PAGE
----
AUTHOR & PHOTOGRAPHER
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Things Not Said

a collection of insights that reveal the nuances of life, and why we succeed and fail.

The Time My Friend Punched Benedict Cumberbatch In The Face

 Photographed by Jubei Raziel

Photographed by Jubei Raziel

The moments that followed were filled with silent intensity. Everyone held their breath as Benedict got up from the floor displeased. The assistant director quickly yelled, “That’s lunch everyone!” and all the stuntmen and production crew quietly made their way towards catering as the set nurse rushed in to tend to Benedict’s bleeding nose.

I was in London working on a riveting action film starring Nick Moran, Colin Salmon and Benedict Cumberbatch. The scene being shot involved a fight sequence between Benedict and a bunch of henchmen…which included the director and myself (He slipped the two of us in for fun). The film is called Little Favour and how I ended up working on this film can be described as a series of fortunate events. The thrill of working on such a production is something I will always cherish.

The director and I have known one another since childhood. We grew up within the same community and neighborhood, but as our lives and careers unfolded, we lost touch. It wasn’t until, through a tragic death in the family, did we re-connect. And though it was a difficult time, I found it reinvigorating that after so many years, he and I would have uncanny similarities from fitness and philosophy to writing and photography.

Unlike my familiar “So close yet so far” scenario with Lin-Manuel Miranda, I stayed engaged with the director since the day of the funeral and our relationship transformed both my career and outlook on life in ways I would have never known otherwise. The director began developing a script for a film which began production months later. He kept me in the loop throughout every step of the process. One day he called me and introduced the idea of me being a part of his film. At the time I didn’t know in what capacity, but it didn’t matter, I was excited and willing.

However, just before production, the excitement of participating in the film was nearly derailed when I was informed there wasn’t enough in the film’s budget to fly me to London where the project was being filmed. This crushed me because I wasn’t in a financial position to pay my own way.

I was on a photography assignment in Martha’s Vineyard when the discouraging news was disclosed. I couldn’t help but express how upset and sad I was with my friend, Kimberly, throughout the assignment. But something remarkable happened. She decided to help me get to London. Words fail to capture how elated I became. I quickly told the director and we were able to work out the logistics of my arrival just in time; the way for me to be a part of his film was back!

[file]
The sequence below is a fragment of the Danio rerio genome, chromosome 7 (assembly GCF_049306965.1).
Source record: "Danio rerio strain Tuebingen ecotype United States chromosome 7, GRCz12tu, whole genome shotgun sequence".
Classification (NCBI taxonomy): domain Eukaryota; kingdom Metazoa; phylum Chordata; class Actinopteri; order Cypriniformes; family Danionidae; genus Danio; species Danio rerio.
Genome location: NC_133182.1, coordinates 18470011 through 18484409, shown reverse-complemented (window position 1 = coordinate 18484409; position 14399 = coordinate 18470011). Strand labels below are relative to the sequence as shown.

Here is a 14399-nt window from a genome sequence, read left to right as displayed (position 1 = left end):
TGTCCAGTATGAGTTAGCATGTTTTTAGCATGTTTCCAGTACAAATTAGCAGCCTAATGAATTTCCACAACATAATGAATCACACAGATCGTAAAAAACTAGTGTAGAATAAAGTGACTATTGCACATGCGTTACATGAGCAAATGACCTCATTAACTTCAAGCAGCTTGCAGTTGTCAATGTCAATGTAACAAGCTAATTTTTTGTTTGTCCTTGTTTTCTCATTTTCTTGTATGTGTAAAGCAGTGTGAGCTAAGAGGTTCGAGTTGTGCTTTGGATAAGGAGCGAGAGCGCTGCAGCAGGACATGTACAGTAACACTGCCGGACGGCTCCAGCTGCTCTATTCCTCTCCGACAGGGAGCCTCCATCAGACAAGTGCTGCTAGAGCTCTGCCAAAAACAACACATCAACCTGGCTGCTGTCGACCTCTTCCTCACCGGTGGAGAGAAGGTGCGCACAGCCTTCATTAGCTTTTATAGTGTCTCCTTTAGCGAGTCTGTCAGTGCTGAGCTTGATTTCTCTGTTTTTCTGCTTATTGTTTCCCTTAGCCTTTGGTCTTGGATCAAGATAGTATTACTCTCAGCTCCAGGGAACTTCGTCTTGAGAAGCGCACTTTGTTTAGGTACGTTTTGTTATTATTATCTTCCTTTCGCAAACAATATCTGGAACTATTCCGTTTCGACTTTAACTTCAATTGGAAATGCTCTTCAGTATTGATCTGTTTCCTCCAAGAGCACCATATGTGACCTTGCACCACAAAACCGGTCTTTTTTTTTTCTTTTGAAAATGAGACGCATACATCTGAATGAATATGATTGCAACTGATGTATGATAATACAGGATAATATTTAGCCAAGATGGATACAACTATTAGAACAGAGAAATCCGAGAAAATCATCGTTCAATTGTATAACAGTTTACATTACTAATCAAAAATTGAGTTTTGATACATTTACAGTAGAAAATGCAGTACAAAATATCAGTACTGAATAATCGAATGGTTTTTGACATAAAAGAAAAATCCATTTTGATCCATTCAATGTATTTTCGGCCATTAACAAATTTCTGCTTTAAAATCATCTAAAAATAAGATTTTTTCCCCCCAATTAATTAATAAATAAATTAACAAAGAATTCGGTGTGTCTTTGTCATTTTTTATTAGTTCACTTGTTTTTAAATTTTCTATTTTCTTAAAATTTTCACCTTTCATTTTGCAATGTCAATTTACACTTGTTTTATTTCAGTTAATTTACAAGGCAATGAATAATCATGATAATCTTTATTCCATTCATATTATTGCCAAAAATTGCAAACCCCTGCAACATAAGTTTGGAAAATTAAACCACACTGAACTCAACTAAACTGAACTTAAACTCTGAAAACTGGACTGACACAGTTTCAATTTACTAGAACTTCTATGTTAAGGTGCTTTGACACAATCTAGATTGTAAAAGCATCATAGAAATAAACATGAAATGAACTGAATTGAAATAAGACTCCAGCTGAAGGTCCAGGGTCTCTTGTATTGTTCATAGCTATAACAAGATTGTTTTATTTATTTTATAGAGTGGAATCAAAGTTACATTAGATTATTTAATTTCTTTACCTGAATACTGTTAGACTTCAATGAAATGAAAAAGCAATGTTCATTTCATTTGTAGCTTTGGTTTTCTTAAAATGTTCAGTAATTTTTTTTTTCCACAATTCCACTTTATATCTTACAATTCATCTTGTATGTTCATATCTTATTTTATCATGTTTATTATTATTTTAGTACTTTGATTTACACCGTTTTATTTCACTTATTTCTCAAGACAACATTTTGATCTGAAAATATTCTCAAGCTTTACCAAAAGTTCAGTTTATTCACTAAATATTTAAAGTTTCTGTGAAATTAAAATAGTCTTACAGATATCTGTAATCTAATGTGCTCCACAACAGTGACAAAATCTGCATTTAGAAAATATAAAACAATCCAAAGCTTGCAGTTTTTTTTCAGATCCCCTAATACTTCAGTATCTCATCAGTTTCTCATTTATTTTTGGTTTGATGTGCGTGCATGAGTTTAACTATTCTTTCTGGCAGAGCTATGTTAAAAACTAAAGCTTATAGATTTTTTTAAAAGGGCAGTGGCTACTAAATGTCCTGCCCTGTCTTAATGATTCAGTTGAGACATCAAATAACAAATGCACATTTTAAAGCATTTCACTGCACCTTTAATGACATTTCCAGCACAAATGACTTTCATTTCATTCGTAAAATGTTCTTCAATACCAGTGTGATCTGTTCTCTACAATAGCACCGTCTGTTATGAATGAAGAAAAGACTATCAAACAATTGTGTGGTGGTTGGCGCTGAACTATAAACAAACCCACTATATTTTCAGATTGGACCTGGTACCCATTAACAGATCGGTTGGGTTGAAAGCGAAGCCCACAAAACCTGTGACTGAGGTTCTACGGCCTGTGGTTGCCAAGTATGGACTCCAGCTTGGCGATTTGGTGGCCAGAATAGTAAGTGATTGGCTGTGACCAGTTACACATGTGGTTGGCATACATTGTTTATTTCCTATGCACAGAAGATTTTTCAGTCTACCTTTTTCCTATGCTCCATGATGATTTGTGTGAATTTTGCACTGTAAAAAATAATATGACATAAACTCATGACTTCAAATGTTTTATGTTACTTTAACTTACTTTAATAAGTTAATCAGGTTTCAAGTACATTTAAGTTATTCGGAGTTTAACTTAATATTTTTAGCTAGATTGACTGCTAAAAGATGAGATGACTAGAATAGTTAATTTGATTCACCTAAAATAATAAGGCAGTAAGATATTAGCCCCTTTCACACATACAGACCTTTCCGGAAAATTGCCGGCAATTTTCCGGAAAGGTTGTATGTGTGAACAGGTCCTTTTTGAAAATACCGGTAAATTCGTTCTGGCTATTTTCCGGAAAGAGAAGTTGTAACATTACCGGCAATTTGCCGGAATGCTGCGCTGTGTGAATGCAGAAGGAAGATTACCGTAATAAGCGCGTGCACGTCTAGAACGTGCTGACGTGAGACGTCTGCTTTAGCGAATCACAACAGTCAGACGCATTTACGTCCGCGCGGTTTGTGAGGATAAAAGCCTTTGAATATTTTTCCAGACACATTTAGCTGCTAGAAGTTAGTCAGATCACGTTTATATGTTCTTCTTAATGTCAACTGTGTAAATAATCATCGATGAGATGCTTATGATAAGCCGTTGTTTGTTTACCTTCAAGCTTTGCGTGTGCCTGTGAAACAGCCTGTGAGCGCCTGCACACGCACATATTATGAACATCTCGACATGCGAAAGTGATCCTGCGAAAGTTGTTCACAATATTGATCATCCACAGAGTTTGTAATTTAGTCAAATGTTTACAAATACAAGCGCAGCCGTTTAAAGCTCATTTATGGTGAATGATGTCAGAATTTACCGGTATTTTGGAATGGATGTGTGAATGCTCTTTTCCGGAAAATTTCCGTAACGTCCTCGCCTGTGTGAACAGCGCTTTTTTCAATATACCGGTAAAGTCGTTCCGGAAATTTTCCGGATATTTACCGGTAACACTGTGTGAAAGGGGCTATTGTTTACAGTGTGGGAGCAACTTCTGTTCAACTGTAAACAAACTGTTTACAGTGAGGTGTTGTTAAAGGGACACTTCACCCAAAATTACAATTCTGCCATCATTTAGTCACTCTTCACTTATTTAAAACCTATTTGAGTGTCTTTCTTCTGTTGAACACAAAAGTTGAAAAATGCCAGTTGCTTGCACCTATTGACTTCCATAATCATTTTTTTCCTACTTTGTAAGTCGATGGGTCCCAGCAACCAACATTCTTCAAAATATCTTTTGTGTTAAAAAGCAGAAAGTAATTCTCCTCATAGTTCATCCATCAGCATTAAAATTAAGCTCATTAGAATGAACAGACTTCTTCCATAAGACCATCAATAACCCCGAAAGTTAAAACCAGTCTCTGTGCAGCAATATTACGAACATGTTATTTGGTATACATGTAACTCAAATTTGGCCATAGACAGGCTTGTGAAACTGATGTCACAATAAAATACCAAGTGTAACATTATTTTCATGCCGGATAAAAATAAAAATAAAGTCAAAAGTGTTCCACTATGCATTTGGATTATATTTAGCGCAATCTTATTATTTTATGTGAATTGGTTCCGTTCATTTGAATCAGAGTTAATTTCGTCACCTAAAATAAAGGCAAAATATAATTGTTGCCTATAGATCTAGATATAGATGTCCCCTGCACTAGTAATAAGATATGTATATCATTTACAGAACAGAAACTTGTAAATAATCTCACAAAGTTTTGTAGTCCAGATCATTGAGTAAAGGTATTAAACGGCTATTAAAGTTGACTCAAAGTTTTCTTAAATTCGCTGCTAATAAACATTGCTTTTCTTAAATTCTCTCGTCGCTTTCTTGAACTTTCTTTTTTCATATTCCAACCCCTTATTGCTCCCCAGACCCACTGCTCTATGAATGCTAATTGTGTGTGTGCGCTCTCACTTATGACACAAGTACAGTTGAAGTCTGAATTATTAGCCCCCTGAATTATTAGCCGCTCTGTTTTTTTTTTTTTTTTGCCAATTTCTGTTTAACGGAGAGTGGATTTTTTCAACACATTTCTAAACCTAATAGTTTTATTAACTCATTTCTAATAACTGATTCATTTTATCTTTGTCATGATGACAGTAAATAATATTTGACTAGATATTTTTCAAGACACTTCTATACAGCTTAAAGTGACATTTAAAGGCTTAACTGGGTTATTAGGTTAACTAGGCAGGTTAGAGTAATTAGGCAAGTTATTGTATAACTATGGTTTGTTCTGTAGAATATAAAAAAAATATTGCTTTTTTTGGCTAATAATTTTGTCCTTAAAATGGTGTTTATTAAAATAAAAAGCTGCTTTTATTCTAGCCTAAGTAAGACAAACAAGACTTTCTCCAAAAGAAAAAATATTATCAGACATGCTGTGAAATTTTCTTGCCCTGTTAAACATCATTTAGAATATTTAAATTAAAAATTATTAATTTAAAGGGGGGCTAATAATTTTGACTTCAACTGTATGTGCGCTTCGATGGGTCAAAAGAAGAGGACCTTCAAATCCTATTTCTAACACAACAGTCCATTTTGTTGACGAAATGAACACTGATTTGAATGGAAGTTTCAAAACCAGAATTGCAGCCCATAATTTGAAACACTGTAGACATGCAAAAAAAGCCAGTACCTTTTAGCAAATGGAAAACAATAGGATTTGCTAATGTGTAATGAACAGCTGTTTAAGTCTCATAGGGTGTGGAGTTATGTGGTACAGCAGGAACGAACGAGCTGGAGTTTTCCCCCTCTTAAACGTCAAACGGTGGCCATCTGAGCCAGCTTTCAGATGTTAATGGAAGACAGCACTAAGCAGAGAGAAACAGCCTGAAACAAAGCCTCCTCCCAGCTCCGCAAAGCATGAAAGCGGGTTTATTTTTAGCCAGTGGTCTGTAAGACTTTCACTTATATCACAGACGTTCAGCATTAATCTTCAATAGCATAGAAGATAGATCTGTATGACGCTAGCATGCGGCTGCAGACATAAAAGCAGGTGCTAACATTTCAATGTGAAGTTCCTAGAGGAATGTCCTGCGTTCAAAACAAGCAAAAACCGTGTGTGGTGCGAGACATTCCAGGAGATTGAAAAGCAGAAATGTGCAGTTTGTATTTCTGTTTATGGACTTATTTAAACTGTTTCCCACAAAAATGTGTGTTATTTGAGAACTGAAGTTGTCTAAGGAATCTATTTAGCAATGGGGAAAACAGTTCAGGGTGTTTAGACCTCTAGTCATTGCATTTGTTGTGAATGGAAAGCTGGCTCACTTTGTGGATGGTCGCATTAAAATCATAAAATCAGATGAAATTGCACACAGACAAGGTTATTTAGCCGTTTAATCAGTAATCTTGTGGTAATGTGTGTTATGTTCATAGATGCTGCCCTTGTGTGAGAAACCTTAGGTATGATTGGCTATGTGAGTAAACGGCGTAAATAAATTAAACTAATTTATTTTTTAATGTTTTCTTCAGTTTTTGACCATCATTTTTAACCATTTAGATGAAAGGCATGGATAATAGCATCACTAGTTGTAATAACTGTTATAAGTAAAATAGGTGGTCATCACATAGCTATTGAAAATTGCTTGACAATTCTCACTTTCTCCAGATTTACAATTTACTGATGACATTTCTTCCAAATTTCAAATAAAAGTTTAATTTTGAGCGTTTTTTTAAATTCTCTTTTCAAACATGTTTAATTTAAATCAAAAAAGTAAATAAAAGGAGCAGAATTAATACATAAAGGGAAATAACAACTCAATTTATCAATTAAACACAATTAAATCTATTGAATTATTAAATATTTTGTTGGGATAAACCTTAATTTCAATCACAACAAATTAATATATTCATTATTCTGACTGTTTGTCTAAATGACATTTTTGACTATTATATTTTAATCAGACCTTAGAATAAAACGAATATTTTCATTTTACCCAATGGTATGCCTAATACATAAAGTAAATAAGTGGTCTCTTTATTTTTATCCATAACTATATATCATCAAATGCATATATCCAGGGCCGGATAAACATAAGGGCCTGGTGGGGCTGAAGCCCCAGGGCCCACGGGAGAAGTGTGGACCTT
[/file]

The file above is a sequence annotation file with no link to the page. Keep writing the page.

I recognized something powerful then because I find it profound that life isn’t about the amount of people you know but rather knowing the right people…the ones who help you evolve. It propelled me to consider how many relationships I had and how many of them were really worth sustaining. I realize it sounds harsh, but considering how distracting and draining our daily lives often leave us, perhaps it’s time for us to evaluate which people stimulate us and cultivate our growth against those who sap our energy and time without any reciprocity. Let me be clear:

Our relationships aren’t about how we can capitalize off of them, they’re about how we can edify them. It’s predicated on the joy and fulfillment of helping those we love reach their dreams.

My experiences and involvement in Little Favour refined me professionally. But more so helped me understand that positioning ourselves with those who nurture our souls, who challenge us to become more, may be a powerful formula to progress in life. Allowing ourselves to focus on the quality of relationships we choose to maintain will likely manifest a new sense of vigor within. For myself, having a relationship with the director, likewise with Kimberly, empowered me to explore more and reach new plateaus; I found my spirit rekindled and excited about the possibilities that surrounded me once again.

Approaching challenges and meeting them as a team, and not as an individual, radically changes outcomes.

The director taught me that his successes are fueled by empowering others and the quality of relationships he keeps around him. I mean, how else could someone punch Benedict Cumberbatch in the face and still be best friends afterwards?

[Little Favour is available to purchase online]

Jubei RazielComment